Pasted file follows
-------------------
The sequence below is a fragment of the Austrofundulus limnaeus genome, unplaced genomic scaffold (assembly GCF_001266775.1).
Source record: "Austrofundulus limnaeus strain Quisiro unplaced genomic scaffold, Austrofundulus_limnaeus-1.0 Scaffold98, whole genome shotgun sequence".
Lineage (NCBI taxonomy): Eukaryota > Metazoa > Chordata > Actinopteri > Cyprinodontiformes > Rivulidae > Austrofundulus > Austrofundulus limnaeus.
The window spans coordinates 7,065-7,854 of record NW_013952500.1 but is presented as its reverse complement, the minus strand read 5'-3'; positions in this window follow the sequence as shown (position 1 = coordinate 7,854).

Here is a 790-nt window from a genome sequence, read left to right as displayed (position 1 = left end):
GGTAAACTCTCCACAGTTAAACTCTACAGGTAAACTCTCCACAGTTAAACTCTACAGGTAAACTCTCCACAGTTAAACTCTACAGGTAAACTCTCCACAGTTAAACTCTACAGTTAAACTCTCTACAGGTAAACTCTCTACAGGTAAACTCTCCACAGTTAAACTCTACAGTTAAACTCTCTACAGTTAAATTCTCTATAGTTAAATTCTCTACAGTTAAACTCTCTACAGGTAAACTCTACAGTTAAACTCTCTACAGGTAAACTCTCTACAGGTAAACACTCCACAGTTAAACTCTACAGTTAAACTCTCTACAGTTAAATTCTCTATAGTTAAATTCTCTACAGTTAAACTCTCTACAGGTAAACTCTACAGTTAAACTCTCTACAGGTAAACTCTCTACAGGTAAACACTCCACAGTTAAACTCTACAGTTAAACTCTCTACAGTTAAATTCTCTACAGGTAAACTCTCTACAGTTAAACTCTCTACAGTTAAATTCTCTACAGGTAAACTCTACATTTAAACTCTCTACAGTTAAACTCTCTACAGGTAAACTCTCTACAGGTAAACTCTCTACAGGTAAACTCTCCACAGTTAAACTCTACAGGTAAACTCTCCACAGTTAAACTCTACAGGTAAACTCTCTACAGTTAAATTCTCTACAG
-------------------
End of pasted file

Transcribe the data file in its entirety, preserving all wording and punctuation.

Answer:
The sequence below is a fragment of the Austrofundulus limnaeus genome, unplaced genomic scaffold (assembly GCF_001266775.1).
Source record: "Austrofundulus limnaeus strain Quisiro unplaced genomic scaffold, Austrofundulus_limnaeus-1.0 Scaffold98, whole genome shotgun sequence".
Lineage (NCBI taxonomy): Eukaryota > Metazoa > Chordata > Actinopteri > Cyprinodontiformes > Rivulidae > Austrofundulus > Austrofundulus limnaeus.
The window spans coordinates 7,065-7,854 of record NW_013952500.1 but is presented as its reverse complement, the minus strand read 5'-3'; positions in this window follow the sequence as shown (position 1 = coordinate 7,854).

Here is a 790-nt window from a genome sequence, read left to right as displayed (position 1 = left end):
GGTAAACTCTCCACAGTTAAACTCTACAGGTAAACTCTCCACAGTTAAACTCTACAGGTAAACTCTCCACAGTTAAACTCTACAGGTAAACTCTCCACAGTTAAACTCTACAGTTAAACTCTCTACAGGTAAACTCTCTACAGGTAAACTCTCCACAGTTAAACTCTACAGTTAAACTCTCTACAGTTAAATTCTCTATAGTTAAATTCTCTACAGTTAAACTCTCTACAGGTAAACTCTACAGTTAAACTCTCTACAGGTAAACTCTCTACAGGTAAACACTCCACAGTTAAACTCTACAGTTAAACTCTCTACAGTTAAATTCTCTATAGTTAAATTCTCTACAGTTAAACTCTCTACAGGTAAACTCTACAGTTAAACTCTCTACAGGTAAACTCTCTACAGGTAAACACTCCACAGTTAAACTCTACAGTTAAACTCTCTACAGTTAAATTCTCTACAGGTAAACTCTCTACAGTTAAACTCTCTACAGTTAAATTCTCTACAGGTAAACTCTACATTTAAACTCTCTACAGTTAAACTCTCTACAGGTAAACTCTCTACAGGTAAACTCTCTACAGGTAAACTCTCCACAGTTAAACTCTACAGGTAAACTCTCCACAGTTAAACTCTACAGGTAAACTCTCTACAGTTAAATTCTCTACAG